Recent grad Princeton (Chris Kauffman), full of hopes and dreams, moves into the Avenue Q apartments to start his life in the Big City, but what he doesn’t know is that he will soon be overwhelmed with one desire: to discover his true purpose in life.
Throwing away his love for the perfect woman, he starts on this journey only to discover that it may never end. An adult-only comedy-musical, “Avenue Q” features perverted characters, talented vocalists and delicious satire.
Ranging from sentimental ballads to catchy pop songs, the music sports a live band that complements the talent and direction. Undoubtedly adult-themed in content, the lyrics form a satirical message on modern-day American society.
Particularly poignant are “Everyone’s a Little Bit Racist” and “Schadenfreude” (which loosely translates to “relishing in the misery of others” or “epicaricacy.”) Each expressing their malcontent with the world (see lyrics for “It Sucks to Be Me”), the songs portray a negative view of the world, albeit one with an unceasing optimism.
From puppets to movie stars, the characters are a hoot. Gary Coleman (Benai Boyd) excels as the superintendant, aware of his limited successes after Diff’rent Strokes.
Failed comedian Brian (Chris Kerrigan) weds Christmas Day (Janelle Dote), a blunt social worker with only one client. Flawed with failure, the over-the-top personalities cause blunders and start downward spirals that only add to the play’s comedy.
A common theme eventually emerges with rampant misfortune at the root. All in all, “Avenue Q” becomes the embodiment of Schadenfreude.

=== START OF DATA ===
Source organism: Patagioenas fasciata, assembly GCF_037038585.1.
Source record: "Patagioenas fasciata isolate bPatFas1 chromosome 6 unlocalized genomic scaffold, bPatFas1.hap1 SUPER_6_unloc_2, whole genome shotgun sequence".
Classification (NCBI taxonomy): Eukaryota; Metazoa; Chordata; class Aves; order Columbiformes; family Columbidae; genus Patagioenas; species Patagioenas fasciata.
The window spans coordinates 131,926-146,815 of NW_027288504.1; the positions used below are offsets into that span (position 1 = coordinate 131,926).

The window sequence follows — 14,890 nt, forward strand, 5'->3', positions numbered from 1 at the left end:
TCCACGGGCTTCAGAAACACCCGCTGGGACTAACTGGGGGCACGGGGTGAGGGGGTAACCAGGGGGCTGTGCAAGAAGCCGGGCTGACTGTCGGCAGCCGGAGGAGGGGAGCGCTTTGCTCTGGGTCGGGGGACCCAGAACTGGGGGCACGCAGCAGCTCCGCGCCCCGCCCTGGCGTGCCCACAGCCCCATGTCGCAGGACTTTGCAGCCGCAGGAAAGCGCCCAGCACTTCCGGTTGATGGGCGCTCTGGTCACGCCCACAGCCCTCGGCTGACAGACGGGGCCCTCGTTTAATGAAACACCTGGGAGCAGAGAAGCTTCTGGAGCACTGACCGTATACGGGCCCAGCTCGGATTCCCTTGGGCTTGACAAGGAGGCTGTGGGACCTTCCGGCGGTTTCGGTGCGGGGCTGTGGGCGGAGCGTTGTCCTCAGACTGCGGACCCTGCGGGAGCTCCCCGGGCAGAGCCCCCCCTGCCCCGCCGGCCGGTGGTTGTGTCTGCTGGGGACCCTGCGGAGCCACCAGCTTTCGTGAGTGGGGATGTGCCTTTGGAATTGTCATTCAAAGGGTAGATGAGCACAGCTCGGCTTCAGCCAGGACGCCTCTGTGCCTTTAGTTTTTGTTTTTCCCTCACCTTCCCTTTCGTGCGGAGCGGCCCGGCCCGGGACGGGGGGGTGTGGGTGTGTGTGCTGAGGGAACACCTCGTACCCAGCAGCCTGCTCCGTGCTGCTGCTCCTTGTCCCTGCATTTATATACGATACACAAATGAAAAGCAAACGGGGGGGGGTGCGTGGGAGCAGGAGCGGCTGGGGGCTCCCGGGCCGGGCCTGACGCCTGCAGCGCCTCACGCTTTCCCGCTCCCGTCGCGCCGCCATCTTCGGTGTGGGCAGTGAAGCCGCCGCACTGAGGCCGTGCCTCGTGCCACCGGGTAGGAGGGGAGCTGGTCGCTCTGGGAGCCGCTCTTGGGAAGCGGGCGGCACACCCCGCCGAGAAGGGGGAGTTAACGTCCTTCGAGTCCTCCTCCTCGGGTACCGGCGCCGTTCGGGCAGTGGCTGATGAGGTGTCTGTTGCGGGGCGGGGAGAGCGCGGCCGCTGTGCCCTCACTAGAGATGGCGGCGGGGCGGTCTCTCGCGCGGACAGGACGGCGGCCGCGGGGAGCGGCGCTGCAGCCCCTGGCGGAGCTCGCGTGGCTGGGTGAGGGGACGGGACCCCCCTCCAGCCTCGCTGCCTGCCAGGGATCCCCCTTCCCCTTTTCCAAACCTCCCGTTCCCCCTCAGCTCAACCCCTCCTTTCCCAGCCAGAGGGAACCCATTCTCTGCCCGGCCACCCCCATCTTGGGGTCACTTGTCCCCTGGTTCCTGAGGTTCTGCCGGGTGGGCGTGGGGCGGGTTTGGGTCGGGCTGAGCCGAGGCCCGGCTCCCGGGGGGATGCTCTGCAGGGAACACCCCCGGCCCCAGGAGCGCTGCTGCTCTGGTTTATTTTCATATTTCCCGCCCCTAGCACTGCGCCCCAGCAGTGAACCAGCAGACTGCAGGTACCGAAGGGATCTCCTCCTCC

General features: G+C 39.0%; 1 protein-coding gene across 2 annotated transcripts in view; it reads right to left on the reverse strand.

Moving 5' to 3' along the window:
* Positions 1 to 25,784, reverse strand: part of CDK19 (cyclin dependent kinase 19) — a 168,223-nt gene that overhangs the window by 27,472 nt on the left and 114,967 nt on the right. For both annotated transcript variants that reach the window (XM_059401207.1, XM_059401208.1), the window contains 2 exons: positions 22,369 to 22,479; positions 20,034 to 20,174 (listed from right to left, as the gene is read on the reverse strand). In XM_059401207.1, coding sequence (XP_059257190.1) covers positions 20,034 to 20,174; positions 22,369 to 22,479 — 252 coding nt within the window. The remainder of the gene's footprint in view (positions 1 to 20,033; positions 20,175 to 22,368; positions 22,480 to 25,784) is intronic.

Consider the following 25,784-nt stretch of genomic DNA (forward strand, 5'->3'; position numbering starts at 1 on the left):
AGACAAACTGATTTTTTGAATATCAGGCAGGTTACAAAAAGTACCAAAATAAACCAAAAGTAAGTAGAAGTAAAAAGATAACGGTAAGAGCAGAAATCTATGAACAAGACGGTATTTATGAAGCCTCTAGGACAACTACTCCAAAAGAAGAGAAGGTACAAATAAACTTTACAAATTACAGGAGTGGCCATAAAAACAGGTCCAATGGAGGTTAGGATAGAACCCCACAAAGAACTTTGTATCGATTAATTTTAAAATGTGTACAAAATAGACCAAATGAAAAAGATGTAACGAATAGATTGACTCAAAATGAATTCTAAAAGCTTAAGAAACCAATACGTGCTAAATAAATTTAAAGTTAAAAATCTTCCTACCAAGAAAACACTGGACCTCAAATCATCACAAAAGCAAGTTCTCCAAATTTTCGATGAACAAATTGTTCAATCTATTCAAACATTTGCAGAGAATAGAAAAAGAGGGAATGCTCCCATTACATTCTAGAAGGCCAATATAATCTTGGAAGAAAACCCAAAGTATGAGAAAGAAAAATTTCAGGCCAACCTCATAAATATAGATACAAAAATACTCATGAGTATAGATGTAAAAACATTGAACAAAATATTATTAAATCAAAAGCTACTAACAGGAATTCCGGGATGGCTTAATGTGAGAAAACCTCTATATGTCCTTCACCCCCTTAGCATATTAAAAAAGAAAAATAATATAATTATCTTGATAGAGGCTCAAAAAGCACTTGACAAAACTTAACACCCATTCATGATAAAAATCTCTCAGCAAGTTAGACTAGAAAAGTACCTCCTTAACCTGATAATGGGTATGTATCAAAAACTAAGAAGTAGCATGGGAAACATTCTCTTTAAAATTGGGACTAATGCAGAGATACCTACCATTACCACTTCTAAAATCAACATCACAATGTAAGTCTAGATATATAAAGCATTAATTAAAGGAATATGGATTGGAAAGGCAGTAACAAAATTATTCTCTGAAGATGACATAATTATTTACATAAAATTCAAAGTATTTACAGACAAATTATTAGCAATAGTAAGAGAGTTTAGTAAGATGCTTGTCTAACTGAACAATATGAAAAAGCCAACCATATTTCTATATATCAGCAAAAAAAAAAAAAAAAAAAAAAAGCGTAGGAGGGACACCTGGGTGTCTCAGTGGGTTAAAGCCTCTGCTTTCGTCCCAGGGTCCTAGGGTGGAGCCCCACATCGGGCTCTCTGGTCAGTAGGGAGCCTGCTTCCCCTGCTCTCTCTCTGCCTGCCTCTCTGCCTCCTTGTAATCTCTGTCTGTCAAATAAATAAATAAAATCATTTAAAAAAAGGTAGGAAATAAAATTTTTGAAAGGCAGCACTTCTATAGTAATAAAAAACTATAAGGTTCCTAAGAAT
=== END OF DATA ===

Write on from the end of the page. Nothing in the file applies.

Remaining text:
The actors’ vocal range is nothing short of stunning. Sounding much like the Sesame Street’s Cookie Monster and, at times, Ernie, Market Whitten provides much of the audience’s laughs in the form of physical and verbal comedy.
Serving up most of the ballads is Danielle Judovits. Her vocal capabilities are unmatched by the rest of the cast. A true Broadway star, Judovits hits the high notes with such ease that Pavarotti would look twice to witness her raw vocal power.
Although Judovits is the true star, other cast members do hold their own vocally, mainly Dote and Kauffman.
A of Rent and Sesame Street, “Avenue Q” sports modern, occasionally racy themes: sex, love, commitment, money and responsibility.
Although Princeton does not discover his actual purpose, the ride on which he takes the audience is fun, quirky and unprecedented. It’s honestly no wonder why “Avenue Q” has received several Tonys: it’s just that darn good.
Playing at the Met Theater, Doma Theater Company’s “Avenue Q” will continue its run until Feb. 3. Tickets range from $30 to $35, and the theater is located at 1098 N. Oxford Ave. in Los Angeles.
Natalia Evdokimova has been involved with theater throughout her life and has reviewed theatrical productions for local and citywide publications since 2005.